Monday, October 31, 2005

"Alito"? Is that Italian for "overturned"?

Dobson 'Extremely Pleased' by Alito Nomination

Says circuit judge "understands the role of the judiciary"

Colorado Springs, Colo. — Focus on the Family Action founder and chairman James C. Dobson, Ph.D., issued the following statement today about the nomination of Circuit Judge Samuel Alito to the U.S. Supreme Court:

"We are extremely pleased by President Bush's selection of Judge Samuel Alito, who has earned the respect of colleagues in both parties for his legal acumen and courtroom demeanor. As a federal judge for the last 15 years, Judge Alito has demonstrated that he understands the role of the judiciary is to interpret existing law in light of the Constitution, not make new law in service to a personal political agenda.

Though God knows it’s not for lack of trying

Judge Alito’s analysis is itself totally lacking in support, and seems to allow for “substantial ill effects” to be suffered by some women just because we cannot be sure how many women would beimpacted. He simply would have held that a husband had a “legitimate” interest in a fetus being carried by his wife and that the state had a legitimate interest in furthering this interest, giving no weight to the countervailing interest of a woman to control her own body.

The U.S. Supreme Court subsequently rejected this spousal consent provision, writing that it would give a man “the kind of dominion over his wife that parents exercise over their children.” Planned Parenthood v.Casey, 505 U.S. 833, 897 (1992).

In a decision directly impacting the rights of women, Judge Alito rejected as unconstitutional the provisions of the federal Family and Medical Leave Act allowing state employees to sue their states for failure to provide them with the leave mandated under the Act.

When the Supreme Court addressed the question in 2003, it concluded that the FMLA was a valid exercise of Congressional authority under the Fourteenth Amendment, remedying historic and well-documented discrimination against women. Nev. Dep't of Human Res. v. Hibbs, 538 U.S. 721(2003)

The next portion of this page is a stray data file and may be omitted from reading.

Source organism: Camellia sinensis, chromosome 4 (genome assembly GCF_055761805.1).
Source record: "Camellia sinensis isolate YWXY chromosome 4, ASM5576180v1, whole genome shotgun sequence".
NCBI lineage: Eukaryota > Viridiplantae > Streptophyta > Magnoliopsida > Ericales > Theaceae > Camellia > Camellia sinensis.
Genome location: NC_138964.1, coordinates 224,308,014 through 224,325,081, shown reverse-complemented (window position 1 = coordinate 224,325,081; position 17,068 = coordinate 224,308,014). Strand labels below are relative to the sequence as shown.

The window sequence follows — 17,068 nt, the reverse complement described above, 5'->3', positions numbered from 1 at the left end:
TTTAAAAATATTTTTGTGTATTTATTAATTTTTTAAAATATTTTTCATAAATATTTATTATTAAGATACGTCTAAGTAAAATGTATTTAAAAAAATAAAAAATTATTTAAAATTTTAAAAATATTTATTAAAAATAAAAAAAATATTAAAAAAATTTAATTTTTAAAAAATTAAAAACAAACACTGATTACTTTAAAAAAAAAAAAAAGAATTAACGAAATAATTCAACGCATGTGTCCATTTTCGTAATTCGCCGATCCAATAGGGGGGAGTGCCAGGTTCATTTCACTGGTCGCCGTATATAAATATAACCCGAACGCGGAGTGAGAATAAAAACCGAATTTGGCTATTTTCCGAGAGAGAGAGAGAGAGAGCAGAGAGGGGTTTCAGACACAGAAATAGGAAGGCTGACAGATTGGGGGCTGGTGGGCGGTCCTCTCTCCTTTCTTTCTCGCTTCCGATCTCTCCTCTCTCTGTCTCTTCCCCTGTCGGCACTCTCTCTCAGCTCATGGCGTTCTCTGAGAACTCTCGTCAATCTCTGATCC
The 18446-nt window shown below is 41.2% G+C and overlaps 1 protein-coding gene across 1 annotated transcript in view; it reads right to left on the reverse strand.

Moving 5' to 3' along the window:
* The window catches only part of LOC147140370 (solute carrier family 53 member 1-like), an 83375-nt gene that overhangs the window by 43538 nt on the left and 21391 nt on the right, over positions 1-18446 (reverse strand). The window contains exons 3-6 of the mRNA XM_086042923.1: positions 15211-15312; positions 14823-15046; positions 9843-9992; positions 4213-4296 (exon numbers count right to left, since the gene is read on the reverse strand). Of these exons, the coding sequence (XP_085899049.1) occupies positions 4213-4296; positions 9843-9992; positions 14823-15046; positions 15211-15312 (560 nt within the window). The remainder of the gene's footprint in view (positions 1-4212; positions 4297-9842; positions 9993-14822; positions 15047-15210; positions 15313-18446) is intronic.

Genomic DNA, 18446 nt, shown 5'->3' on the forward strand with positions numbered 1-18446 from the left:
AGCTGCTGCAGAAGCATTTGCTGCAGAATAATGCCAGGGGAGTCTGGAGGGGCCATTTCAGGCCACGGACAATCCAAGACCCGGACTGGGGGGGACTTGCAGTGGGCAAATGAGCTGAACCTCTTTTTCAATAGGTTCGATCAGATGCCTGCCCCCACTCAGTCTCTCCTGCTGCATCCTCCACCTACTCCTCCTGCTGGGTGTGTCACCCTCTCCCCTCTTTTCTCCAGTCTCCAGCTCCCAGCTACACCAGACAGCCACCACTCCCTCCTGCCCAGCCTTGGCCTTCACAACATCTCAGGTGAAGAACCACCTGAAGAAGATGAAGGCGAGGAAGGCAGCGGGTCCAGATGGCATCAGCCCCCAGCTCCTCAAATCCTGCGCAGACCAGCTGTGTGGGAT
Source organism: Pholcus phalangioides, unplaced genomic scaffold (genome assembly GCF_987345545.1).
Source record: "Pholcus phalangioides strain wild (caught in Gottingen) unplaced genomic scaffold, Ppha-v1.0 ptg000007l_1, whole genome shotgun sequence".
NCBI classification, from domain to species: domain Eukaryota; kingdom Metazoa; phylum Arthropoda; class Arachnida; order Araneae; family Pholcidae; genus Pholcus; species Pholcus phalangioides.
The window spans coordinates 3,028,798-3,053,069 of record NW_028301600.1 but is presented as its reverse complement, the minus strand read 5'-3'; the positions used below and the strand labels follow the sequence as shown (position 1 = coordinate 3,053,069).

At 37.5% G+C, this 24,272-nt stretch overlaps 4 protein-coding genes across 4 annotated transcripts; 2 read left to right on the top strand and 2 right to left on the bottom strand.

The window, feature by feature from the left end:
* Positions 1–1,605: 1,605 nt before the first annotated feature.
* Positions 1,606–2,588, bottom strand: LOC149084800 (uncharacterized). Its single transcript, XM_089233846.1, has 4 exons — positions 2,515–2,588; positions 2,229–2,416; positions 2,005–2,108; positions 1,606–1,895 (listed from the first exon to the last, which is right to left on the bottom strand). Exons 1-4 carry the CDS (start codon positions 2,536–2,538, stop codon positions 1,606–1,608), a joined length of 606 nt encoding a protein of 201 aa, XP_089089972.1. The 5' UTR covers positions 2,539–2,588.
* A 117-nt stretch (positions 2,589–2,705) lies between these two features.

Judge Alito would make it more difficult for plaintiffs to prevail in sex discrimination and other cases charging unlawful employment discrimination. An important issue in employment discrimination cases is what evidence the plaintiff must offer in order to defeat a defendant employer’s motion for summary judgment. Once a plaintiff shows that the employer took some adverse employment action against the plaintiff (e.g., firing), in circumstances that create an inference of discrimination, the employer has the opportunity to offer a legitimate, nondiscriminatory reason for its action. At that point, the plaintiff may show that the employer’s proffered legitimate reason is, in fact, a pretext.

Judge Alito was the sole member of the Third Circuit to urge that, even where the plaintiff had reached this point and shown the employer’s supposedly legitimate reason to be pretextual, the employer could still be granted summary judgment, rather than sending the case to a jury.

Judge Alito’s position was eventually rejected
by the Supreme Court.
Reeves v. Sanderson Plumbing Prods., Inc., 530 U.S. 133 (2000).

I guess if you can't beat 'em, join 'em. And then beat 'em.


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